Slow erosion of our freedoms

March 29, 2010

Many people have noticed just how our rights have been eroded away over the decades. Bit by bit, our rights and liberties have been removed while restrictions to our lives have been added.

You can’t smoke in public parks, children must be harnessed in a certain kind of car seat, it’s illegal to park on your own street for more than one hour in the cities, dogs must be leashed, it’s illegal to drive while on the cell phone, you can only water your lawn certain days, new homes must be built with sprinkler systems, it’s illegal to remove a “heritage” tree from your own property, in Pacific Grove it is illegal to kill a butterfly, and of course, the California Democratic legislators still want to pass mandatory state-run health care.

In the world of health care, examples of our loss of rights are experienced everyday by everyone – even with private insurance and particularly in the areas of parenting and abuse.

Anytime a parent takes a child to the doctor with an injury, medical office staff ask about the nature of the injury. No, they pry, often dissatisfied with the mother’s answer.

A close friend of mine has three young boys under age 11. Can you imagine the boo boo’s, illnesses and injuries she is faced with? Recently her youngest son, a tough little 3-year old, was at a babysitter’s home. When the sitter wasn’t looking he climbed up on her bed and started jumping. Just as she caught him, he fell and conked his head on the corner post of the bed frame, cutting his eyebrow.

Hardly an unusual childhood injury, but the doctor and nursing staff grilled the mother for hours, trying to get her to say the babysitter deliberately hurt the toddler. Since the injury last week, the doctor’s office has called daily and sent mail to her, still trying to get her to come clean on the injury.

Even bruises are now suspicious. As an easy bruiser myself, to a medical care provider, I probably look as if I am a spousal abuse victim.  I always have a cauliflower bruise somewhere on my body. Family members call me “Grace” because I am known for being a klutz. With klutziness come injuries, falls, bruises, cuts, scrapes, and abrasions.  But for my friend, it’s another experience altogether. The doctor wants to call Child Protective Services on her or her husband because her boys have bruises… and cuts… and scrapes… and abrasions.

Even the California Health Code § 1233.5 requires medical clinics to screen patients for domestic violence. Public schools are also required to “screen” kids for signs of domestic violence.

According to Pediatrics, the Journal of the American Academy of Pediatrics, “The leading major causes of injury in children in descending order are falls, poisoning, transportation, foreign body, and fires/burns. The overall rate of the major category of falls exceeded poisoning, the second leading cause of injury, by a factor of 2.”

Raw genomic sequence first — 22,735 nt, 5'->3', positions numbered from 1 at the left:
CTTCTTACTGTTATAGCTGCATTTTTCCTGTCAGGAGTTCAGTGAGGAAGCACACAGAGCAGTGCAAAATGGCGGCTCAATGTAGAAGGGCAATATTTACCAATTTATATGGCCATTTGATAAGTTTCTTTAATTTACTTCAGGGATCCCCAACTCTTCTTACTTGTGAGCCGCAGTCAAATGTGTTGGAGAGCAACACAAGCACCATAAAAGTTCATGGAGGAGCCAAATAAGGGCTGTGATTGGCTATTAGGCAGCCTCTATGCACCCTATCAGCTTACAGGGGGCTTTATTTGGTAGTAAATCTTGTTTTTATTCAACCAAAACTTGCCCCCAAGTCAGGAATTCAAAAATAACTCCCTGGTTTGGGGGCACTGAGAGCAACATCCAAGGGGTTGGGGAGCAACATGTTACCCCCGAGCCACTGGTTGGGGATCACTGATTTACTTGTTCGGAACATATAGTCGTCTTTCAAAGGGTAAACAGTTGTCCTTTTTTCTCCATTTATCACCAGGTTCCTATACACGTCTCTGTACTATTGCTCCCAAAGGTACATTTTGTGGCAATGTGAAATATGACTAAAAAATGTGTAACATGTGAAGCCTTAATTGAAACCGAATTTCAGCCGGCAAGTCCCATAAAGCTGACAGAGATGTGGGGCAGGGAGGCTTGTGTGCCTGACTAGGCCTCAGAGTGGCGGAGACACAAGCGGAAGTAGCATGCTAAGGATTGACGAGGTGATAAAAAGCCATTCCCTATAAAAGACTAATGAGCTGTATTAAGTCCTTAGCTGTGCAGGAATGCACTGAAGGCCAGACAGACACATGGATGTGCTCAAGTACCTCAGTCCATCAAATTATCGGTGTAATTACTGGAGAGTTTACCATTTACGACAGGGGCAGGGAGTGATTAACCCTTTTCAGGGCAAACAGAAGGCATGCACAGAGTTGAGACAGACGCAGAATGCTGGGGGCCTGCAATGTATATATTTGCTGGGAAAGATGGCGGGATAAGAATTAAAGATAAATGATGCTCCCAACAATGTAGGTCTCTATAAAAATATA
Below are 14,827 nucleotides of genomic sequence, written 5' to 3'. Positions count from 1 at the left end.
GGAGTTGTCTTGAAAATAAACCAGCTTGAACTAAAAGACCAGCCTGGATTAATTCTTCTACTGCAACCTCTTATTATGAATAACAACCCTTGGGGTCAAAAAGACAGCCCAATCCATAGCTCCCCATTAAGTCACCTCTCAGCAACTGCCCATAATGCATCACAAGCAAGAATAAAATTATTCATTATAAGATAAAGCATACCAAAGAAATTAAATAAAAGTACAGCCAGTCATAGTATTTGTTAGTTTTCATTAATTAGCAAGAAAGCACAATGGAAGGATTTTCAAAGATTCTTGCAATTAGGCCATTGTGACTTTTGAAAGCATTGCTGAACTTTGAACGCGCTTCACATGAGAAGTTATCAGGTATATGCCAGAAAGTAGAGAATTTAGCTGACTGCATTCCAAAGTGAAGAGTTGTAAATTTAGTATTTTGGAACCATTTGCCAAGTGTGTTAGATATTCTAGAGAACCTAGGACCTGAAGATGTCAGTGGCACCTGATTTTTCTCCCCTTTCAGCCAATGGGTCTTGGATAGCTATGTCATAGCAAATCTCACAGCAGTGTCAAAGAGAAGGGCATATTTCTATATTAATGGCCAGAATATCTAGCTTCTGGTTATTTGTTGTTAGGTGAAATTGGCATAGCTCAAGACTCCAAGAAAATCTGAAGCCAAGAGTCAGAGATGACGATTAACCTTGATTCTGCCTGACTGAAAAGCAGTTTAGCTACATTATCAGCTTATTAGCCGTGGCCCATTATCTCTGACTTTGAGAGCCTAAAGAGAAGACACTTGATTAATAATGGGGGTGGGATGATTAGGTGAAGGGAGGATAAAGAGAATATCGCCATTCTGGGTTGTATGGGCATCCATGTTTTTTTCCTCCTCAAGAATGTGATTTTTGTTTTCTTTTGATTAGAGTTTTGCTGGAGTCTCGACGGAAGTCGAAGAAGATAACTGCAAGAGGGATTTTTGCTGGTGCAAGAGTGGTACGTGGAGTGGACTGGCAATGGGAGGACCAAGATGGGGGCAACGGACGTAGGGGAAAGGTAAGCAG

So why do medical professionals make patients feel like criminals?

Even more specifically, the Pediatrics journal writes, “Pedestrian injury was the leading specific cause of injury for all age groups from 36 to 47 months. Fall from furniture has the highest rates of specific causes of falls from age 3 to 47 months. Fall from stairs peaked at age 6 to 8 months and 9 to 11 months.”

Nothing has changed in decades other than the law. Kids fall down and boys fight. But now mothers put helmets on their kids’ heads, and knee, elbow and wrist pads before they go out to play, trying to avoid the inevitable.

People get bruises, scrapes, and cuts. However, every time I go to my doctor, I am grilled about how I got whatever bruise I am sporting.

A few years ago I fell down the uncarpeted stairs in my house – head first. I was running down the stairs, slipped and bumped my way down ten stairs. I had deep bruises for five months on my legs, arms and hips. Visiting my doctors’ office one day during this period, a nurse went ballistic and demanded to speak to my husband. She did not believe that I “fell” (wink, wink) down our stairs even though the bruise locations were consistent with stairs.  If I were 11 months old, I could have referred the nurse to the Pediatrics journal.

Women having babies are convinced by their doctor to have a Cesarean section instead of giving birth naturally – because doctors can control the outcome easier. Thanks to lawyers, C-sections are up 53 percent since 1996. The New York Post did a story last December about the increasing C-sections and found, “The bigger factor boosting C-sections, however, is doctors’ pushing the surgery on their patients for fear of malpractice lawsuits, according to critics.”

Avoiding complications during birth is the number one goal for doctors today. Doctors are often sued if they did not perform a C-section. Naturally, they are concerned about having a bad outcome.

Your body is not your own – the government has intruded in your medical care already, even before nationalized health care is the law of the land.

–Katy Grimes

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